Dolphin Watching Boat Trips

Dolphin Watching Boat Trips

Dolphin Watching Boat Trips

Cardigan Bay Wildlife Tours

Information

Name: Dolphin Watching Boat Trips

Location: New Quay 19 miles 30 Minutes drive

Description

Cardigan Bay is home to Britain’s biggest resident population of dolphins – you can see bottle-nosed dolphins all year round and New Quay is the hottest spot. Harbour porpoises are also frequently spotted and if you’re really lucky the odd Orca or humpback may swim by!

New Quay is definitely Dolphin Central – you are almost guaranteed to see a dolphin even from the harbour wall. To increase your chances, take one of the daily charter boats out into the bay. SeaMor operate 90 minute guided Dolphin Watching Boat Trips from 1st April to 31st October. The boats are for a maximum of 12 people and the 2020 price is £17 for adults.

See some great videos on their Facebook Page

They also offer a Sunset trip where there is an even higher sighting rate as the fish the dolphins feed on are more active closer to the surface. The price is the same as the daytime tours.

For a really special day out, you can arrange a half or full day private hire with a marine biologist and qualified skipper to ferry you along the coast. You can take part in dolphin surveys and listen to them with the underwater hydrophone. Swim and snorkel or visit Cardigan Island to see the grey seals. Visit the gorgeous beaches at Llangrannog and Tresaith or stop for lunch in Aberaeron. You can choose your own itinerary. Half day trip is £240 and full day is £440

Get in touch with SeaMor on 07795 242445 or info@seamor.org

 

Penbryn Beach

Penbryn Beach

The Locals' Secret

Information

Name:Penbryn Beach

Location: Cardigan Bay -23miles 40 mins drive

Description

Penbryn is owned by the National Trust and is almost a mile in length. The spacious, golden sands are backed by a dune system and cliffs with caves accessible at low tide. The beach is managed by the National Trust and is in a rural and unspoilt location with the option of a beautiful walk through a fern-clad valley from the car park.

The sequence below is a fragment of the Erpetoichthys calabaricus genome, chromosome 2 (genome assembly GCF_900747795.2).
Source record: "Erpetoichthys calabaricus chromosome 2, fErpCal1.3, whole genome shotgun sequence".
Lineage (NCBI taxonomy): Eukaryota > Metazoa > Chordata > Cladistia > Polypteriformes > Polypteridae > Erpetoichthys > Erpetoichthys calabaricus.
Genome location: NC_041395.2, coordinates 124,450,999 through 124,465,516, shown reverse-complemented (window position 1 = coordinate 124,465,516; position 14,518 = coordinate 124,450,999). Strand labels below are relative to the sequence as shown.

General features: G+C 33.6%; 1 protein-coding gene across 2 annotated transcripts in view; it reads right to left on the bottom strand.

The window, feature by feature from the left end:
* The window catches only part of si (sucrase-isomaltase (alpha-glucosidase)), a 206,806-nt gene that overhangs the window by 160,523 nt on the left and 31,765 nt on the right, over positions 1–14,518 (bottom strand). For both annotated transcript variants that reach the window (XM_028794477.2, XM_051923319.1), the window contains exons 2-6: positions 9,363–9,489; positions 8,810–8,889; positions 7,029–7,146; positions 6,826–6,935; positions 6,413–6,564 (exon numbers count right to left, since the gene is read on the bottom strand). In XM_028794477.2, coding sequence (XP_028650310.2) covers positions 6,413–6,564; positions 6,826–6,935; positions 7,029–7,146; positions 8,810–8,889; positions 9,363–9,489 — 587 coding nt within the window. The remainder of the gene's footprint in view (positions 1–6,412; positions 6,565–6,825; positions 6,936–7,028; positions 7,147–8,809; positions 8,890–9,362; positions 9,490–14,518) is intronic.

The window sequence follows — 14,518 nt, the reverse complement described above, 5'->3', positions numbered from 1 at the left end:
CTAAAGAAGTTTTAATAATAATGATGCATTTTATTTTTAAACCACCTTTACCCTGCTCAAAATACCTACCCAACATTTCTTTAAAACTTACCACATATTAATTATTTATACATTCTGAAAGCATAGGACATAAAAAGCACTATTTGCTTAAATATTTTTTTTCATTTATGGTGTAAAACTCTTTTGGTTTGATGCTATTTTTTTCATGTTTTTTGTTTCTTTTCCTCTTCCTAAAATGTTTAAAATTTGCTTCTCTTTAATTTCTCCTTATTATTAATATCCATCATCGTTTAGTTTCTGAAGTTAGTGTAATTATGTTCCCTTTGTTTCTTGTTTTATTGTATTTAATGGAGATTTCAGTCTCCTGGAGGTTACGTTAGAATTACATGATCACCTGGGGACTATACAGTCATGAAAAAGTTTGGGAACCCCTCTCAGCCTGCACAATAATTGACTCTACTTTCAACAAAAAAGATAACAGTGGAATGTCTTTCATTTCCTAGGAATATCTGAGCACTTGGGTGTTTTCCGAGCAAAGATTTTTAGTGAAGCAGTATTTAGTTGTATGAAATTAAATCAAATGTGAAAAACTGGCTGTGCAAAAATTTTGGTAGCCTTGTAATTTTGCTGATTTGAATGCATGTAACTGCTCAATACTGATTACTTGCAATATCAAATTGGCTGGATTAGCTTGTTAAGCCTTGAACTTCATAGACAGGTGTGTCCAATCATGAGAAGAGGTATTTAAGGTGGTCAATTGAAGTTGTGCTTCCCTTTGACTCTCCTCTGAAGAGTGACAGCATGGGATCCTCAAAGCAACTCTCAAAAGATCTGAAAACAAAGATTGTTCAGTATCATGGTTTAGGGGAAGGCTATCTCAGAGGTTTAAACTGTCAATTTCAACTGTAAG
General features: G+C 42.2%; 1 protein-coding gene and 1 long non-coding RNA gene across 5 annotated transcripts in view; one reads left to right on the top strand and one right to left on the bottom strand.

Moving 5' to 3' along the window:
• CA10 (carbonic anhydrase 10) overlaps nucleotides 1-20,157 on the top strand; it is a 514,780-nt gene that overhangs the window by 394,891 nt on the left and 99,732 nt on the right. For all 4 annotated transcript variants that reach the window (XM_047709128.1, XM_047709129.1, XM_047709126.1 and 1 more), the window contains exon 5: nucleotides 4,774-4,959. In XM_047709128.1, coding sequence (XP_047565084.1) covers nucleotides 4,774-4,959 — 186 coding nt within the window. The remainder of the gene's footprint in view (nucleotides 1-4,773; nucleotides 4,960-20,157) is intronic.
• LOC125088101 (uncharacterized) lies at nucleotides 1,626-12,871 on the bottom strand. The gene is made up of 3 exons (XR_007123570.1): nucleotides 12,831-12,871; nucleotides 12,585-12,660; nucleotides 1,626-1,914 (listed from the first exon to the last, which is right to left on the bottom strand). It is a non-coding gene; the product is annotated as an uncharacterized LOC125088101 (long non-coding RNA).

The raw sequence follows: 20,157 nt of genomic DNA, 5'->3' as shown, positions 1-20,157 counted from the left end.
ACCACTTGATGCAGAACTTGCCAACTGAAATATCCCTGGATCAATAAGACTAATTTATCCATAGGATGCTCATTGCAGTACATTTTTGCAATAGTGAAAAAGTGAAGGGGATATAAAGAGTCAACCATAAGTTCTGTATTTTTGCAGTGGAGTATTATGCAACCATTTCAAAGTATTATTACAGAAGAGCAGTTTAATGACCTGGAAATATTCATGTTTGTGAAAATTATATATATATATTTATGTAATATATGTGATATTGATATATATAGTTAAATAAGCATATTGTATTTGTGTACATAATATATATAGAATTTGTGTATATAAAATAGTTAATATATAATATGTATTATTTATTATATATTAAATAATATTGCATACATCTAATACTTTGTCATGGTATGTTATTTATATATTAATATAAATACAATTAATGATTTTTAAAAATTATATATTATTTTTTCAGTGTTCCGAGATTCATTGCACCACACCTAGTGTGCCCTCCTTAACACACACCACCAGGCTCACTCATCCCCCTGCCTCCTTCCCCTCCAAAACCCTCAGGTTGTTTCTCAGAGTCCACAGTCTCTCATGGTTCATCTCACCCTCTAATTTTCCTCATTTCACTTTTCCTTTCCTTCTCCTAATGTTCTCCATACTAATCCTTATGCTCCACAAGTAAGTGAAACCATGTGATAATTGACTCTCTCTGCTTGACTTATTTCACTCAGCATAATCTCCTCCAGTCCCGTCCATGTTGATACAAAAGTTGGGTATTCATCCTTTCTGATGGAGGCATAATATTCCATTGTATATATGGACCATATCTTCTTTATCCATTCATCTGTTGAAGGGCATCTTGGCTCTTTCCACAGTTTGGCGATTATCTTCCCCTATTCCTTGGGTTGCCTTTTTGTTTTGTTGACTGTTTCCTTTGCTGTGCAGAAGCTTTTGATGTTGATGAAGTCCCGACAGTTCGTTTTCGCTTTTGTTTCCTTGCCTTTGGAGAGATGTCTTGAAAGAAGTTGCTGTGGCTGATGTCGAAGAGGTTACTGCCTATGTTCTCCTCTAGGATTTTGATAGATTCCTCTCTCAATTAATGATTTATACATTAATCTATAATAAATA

The National Trust car park has toilets and the Plwmp Tart Cafe and you then walk downhill to get to the beach (there is a small charge for car parking). It is around 1/4 of a mile down the road or take the beautiful woodland walk from behind the cafe. This is longer at 1/2 a mile and is steep in places but is totally enchanting! The shady path suddenly opens up to the wide expanse of the beach and the sound of the waves, a lovely approach.

There is a turning circle and dropping off point at the beach edge for disabled visitors or those who don’t want to walk down, but this area must be kept clear for any emergency vehicles – cars must be parked in the car park.

The beach is great for walking and there is a cave to explore at the right hand side of the beach if you visit at low tide. At very low tide there is another beach further around the headland, but beware as there is no other way to get off this cove so if the tide turns you could be stranded!

The Wales Coast Path leads from the beach in both directions and offers gorgeous views across the bay. The remote location and lack of light pollution make this an ideal spot for stargazing in the summer months – Penbryn Beach is a designated Dark Skies Discovery site and dusk is a great time to see seals and barn owls in the area.

Penbryn’s Claim to Fame is that it was used for a scene in the James Bond “Die Another Day: movie! You can see why in the clip below – it looks stunning.